Sunday, May 15, 2011

2011: May 15th

It's May 15th and that means it's time for another installment of As the Block Turns. Just Kidding. Another installment of my twice monthly series on what is happening at One Block West during the course of 2011. The previous installment is here.

Tuesday May 3rd is a day that we dread every year. Actually, it's not the 3rd so much as it is the first day back after being closed for our annual holiday. Sunday night after flying back into Dulles and all day Monday, I was busy placing orders for every manner of perishable item: produce, wild mushrooms, seafood, and meat.

On Monday, I did a little busy work in the kitchen while taking a break from driving my desk (dealing with the hundreds of emails that came in while we were away, the 10 pounds of mail that got delivered, etc.) just doing some basic set up so that we could hit the kitchen running on Tuesday morning.

On Tuesday the 3rd, I was in the kitchen prepping by 7am and Travis joined me a bit after 8 and Tony got in around 11. In an all out blitz, we finally got lunch set up to go at 12:15. Fortunately, our first table did not arrive until 12:30. After lunch it was an all out marathon to get dinner prepped. Although we opened at 5pm, we were not set until 6pm. And our menu was pretty bare bones that night.

Our annual vacation behind us means that the month of April is now closed and we can look at the results. We got hammered by the weather and gas prices. April was one of the rainiest ever and with gas prices spiking to $4 per gallon, with the exception of a couple of nights, business came to a standstill for us and restaurants all over.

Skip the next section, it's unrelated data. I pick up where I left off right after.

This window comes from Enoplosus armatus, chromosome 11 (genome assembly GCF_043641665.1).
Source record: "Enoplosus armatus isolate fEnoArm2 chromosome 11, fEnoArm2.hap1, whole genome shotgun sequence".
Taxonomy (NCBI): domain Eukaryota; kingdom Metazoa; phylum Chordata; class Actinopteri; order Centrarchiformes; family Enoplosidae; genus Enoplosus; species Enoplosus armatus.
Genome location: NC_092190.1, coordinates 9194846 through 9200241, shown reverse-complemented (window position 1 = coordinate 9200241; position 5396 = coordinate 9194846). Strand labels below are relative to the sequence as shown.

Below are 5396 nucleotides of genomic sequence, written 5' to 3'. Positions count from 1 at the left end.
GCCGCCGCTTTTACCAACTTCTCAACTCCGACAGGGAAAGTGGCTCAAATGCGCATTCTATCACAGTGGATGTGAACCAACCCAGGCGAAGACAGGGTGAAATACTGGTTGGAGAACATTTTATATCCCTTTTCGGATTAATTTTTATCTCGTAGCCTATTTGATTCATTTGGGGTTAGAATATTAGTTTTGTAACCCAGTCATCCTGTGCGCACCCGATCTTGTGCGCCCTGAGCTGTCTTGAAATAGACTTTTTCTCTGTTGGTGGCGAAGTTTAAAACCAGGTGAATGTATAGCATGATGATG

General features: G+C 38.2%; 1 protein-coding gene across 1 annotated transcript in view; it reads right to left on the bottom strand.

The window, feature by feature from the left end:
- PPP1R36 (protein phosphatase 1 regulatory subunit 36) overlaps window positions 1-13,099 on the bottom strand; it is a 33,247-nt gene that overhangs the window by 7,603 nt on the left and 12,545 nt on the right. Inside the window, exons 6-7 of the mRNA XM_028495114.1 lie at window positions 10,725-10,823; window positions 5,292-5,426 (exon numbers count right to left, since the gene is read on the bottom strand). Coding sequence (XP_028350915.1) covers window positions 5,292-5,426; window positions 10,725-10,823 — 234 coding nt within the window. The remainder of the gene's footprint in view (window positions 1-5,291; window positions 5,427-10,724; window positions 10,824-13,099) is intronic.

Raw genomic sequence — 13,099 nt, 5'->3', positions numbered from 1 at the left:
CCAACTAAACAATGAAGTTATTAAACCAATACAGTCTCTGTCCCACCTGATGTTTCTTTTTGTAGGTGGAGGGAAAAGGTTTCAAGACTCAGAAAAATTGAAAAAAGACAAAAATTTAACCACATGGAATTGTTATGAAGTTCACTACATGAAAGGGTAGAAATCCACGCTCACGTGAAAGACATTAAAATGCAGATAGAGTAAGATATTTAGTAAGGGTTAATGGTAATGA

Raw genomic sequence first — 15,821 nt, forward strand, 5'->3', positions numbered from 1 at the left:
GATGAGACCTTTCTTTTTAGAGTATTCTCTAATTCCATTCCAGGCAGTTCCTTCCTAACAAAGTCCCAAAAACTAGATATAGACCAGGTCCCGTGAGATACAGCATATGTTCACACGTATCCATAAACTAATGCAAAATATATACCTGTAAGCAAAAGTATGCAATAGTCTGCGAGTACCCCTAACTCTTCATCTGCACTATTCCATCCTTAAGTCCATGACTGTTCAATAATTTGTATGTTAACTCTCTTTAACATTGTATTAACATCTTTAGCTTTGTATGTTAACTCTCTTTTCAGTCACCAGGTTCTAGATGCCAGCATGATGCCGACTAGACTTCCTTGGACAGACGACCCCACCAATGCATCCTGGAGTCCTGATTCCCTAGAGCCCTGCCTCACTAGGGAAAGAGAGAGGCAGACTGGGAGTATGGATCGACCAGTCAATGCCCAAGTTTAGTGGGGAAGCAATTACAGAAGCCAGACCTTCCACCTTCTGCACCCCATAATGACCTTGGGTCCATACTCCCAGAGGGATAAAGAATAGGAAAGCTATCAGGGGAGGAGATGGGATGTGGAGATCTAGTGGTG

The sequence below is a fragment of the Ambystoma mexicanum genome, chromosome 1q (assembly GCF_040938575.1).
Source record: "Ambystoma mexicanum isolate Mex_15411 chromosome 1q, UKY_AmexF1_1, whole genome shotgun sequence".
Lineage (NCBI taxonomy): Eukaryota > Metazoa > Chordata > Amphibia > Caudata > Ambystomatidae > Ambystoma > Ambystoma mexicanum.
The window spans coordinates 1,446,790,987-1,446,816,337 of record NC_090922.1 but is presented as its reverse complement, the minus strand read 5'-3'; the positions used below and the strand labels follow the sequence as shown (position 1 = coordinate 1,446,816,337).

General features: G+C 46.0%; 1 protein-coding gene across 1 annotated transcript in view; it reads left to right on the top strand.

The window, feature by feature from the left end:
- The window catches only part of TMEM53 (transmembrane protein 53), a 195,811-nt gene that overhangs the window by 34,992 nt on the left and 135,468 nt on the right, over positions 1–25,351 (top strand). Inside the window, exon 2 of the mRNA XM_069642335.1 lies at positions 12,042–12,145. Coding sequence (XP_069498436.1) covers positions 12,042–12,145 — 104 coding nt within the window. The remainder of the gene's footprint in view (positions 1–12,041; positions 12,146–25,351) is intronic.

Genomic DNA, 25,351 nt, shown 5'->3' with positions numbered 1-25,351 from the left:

One of the exceptional nights was Saturday May 7th, a night that we look forward to every year. It's trifecta weekend: proms, graduation, and Mother's Day all rolled into one. We were solidly busy from open to close, just the way we like it.

The night went really well for us with the exception of one table. We took a reservation for a late 8-top which subsequently became a later 11-top. A table with 11 people at it represents 20% of my dining room capacity. I always feel very nervous about taking these tables because they take so much of my dining room and historically have such a high no-show rate. And to generalize a bit further, if such a table does show up, it will be with a lot fewer people than the number reserved.

And sure enough, at 6:45 this table called pushing their 8pm reservation back a half an hour to 8:30, at which point I predicted to our front of the house manager that they were going to no-show or cancel. Then they called back to push back another hour to 9:30pm, a half an hour after we usually close. Then they called back to move to Sunday; we're not open on Sundays, not even Mother's Day. Finally they called and cancelled and left us with 20% of the dining room sitting empty. We could have filled those tables with a lot more than 11 people; we turned so many people away that evening.

Thanks to these louts, nobody will be able to book a table here for more than six people without giving us a credit card number. If they cancel within 24 hours or no-show, we're going to charge them. Way to go you idiots, ruining it for everyone!